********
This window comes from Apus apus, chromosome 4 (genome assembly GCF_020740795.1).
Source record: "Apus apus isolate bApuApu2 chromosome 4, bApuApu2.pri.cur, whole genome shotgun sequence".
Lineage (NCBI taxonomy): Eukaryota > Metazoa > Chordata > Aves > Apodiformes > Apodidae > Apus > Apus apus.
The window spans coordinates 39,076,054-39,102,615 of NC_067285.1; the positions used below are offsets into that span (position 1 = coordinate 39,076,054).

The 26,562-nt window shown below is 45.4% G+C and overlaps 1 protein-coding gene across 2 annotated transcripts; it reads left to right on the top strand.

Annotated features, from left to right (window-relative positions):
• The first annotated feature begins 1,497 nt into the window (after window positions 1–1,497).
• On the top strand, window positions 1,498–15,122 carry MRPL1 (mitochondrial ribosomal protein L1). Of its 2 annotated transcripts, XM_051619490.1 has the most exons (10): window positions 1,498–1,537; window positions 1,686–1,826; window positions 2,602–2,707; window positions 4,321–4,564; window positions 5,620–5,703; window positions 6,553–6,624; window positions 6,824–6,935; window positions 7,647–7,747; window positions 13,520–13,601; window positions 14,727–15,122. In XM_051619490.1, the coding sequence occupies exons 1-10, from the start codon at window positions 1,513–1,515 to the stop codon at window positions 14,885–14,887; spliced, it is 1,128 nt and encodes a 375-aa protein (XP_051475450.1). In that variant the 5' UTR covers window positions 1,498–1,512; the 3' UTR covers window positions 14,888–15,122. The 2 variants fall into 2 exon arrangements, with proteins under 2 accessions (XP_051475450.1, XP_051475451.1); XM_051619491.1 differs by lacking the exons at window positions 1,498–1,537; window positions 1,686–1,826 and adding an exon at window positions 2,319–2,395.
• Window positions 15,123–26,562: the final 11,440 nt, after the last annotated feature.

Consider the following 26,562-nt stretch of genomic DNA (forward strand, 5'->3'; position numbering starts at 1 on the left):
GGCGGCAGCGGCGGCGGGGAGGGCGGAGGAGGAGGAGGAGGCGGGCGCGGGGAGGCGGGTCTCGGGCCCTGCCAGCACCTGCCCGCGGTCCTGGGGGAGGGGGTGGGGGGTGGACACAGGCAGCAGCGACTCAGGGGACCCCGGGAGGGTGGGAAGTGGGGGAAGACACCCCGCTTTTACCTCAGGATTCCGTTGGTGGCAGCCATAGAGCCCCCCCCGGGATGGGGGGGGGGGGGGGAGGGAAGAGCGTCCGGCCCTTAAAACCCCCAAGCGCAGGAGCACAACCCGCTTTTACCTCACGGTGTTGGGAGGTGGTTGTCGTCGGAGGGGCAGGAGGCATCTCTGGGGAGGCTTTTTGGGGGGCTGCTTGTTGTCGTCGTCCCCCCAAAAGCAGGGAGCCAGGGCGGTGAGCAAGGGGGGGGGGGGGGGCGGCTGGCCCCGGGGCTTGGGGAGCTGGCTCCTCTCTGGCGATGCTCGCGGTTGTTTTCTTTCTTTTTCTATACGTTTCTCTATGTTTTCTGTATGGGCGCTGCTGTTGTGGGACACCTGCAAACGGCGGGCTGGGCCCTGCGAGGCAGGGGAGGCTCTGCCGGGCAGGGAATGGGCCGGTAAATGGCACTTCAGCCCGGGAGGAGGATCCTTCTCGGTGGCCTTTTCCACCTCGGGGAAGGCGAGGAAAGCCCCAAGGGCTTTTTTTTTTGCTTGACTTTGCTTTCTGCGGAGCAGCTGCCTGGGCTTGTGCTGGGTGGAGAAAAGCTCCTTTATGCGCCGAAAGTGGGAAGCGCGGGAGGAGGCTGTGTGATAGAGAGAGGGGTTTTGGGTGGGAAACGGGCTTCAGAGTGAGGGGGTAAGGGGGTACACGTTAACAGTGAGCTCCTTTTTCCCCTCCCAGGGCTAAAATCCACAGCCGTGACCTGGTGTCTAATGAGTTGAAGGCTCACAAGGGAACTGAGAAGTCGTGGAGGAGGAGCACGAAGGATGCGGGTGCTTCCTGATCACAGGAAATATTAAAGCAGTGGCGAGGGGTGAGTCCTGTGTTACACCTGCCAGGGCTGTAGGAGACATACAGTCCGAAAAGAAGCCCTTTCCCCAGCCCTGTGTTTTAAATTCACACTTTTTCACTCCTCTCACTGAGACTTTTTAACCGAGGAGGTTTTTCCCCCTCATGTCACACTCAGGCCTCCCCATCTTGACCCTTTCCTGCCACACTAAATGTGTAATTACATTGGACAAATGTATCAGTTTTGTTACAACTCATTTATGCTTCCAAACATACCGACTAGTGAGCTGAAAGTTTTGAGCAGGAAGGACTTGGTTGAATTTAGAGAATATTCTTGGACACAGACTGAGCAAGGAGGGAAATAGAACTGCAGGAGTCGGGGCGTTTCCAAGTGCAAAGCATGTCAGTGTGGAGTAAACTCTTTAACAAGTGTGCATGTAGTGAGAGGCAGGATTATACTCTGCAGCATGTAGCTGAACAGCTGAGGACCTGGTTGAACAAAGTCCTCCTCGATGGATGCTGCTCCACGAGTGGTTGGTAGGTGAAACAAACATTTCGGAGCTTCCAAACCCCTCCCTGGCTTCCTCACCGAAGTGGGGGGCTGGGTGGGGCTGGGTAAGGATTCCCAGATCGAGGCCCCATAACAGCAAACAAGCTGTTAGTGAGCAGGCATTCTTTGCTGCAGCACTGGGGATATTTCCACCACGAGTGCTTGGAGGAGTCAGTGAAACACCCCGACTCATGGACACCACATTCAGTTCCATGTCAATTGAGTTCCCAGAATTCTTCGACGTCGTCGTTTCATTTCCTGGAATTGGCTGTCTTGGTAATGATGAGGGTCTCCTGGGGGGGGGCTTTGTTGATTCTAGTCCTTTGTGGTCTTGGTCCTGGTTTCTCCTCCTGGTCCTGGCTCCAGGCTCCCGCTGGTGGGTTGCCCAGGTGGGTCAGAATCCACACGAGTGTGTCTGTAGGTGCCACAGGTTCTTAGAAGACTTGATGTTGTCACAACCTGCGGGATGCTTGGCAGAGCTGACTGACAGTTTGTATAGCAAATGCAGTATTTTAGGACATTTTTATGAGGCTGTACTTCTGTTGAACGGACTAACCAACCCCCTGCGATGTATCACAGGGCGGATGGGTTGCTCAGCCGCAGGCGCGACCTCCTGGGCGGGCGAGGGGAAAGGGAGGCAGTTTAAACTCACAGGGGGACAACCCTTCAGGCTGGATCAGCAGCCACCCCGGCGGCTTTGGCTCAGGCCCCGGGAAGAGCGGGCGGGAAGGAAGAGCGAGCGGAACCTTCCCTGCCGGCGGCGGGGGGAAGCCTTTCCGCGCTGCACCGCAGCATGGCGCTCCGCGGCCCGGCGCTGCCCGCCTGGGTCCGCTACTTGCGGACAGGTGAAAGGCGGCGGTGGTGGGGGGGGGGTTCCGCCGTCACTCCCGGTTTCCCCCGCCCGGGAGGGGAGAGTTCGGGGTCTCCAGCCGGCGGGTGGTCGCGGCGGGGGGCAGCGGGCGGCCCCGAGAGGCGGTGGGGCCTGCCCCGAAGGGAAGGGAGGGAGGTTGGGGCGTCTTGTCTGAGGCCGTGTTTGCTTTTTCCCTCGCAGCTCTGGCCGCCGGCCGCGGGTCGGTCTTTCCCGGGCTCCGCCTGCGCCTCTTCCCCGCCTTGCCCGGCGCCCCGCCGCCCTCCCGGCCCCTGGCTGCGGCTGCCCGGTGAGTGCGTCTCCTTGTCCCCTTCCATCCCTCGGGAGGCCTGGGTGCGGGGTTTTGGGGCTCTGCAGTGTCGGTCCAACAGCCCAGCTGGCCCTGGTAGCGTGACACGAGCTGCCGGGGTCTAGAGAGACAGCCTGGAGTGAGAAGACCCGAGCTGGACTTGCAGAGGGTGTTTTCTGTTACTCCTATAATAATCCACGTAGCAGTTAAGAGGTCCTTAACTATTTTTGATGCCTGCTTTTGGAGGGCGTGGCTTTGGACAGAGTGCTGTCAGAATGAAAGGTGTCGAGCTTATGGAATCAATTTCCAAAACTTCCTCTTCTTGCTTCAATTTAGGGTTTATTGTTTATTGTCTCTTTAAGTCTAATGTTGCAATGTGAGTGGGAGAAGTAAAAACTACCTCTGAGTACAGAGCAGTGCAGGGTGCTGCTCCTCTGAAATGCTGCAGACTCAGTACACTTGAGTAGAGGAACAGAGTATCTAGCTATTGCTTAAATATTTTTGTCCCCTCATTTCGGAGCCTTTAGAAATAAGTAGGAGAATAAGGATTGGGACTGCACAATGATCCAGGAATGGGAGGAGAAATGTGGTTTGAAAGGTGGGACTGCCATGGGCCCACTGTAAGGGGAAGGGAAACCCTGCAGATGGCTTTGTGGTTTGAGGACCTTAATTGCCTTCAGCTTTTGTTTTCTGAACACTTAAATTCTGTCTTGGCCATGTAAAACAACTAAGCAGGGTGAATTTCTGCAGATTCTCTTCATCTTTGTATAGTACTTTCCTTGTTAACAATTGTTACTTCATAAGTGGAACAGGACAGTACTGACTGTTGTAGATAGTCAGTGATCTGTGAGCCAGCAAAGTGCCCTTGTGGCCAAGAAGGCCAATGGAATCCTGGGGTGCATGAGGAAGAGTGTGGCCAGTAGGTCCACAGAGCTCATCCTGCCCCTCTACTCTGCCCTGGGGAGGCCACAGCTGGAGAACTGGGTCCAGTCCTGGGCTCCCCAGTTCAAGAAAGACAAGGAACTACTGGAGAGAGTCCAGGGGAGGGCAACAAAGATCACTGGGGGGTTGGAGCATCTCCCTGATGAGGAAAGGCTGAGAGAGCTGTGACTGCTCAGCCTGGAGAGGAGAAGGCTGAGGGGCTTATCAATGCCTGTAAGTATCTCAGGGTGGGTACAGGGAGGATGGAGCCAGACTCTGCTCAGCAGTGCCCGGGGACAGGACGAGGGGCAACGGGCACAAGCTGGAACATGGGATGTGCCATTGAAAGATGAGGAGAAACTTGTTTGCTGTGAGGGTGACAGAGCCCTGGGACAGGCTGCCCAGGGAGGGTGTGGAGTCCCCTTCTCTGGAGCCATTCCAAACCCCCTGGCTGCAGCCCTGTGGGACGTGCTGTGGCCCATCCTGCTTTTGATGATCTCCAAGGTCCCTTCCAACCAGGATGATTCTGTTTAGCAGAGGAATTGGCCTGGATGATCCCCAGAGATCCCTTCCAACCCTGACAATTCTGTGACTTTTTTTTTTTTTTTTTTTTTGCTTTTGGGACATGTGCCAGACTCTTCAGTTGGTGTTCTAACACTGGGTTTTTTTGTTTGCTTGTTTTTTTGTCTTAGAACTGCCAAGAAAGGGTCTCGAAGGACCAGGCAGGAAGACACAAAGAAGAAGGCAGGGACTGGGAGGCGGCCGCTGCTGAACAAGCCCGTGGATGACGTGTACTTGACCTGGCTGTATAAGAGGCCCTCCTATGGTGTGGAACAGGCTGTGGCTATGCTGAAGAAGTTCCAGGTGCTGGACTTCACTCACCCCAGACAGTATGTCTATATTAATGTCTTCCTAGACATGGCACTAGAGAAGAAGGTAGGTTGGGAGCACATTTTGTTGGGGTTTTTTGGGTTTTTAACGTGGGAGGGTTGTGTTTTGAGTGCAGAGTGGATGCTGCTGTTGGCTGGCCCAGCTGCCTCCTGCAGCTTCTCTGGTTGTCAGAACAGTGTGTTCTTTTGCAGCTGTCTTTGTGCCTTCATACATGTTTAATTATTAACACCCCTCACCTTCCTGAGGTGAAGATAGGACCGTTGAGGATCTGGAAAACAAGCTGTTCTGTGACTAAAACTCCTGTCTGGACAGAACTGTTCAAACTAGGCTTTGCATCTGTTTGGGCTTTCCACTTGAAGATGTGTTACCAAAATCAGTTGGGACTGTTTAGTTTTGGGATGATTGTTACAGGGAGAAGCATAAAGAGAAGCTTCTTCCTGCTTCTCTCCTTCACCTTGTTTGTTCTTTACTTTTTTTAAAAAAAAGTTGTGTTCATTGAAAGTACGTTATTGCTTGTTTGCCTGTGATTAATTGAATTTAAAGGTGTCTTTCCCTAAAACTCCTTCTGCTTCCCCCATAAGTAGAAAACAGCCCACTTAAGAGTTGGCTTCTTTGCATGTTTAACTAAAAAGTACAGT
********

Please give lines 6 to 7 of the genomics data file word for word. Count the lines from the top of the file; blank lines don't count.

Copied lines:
Annotated features, from left to right (window-relative positions):
• The first annotated feature begins 1,497 nt into the window (after window positions 1–1,497).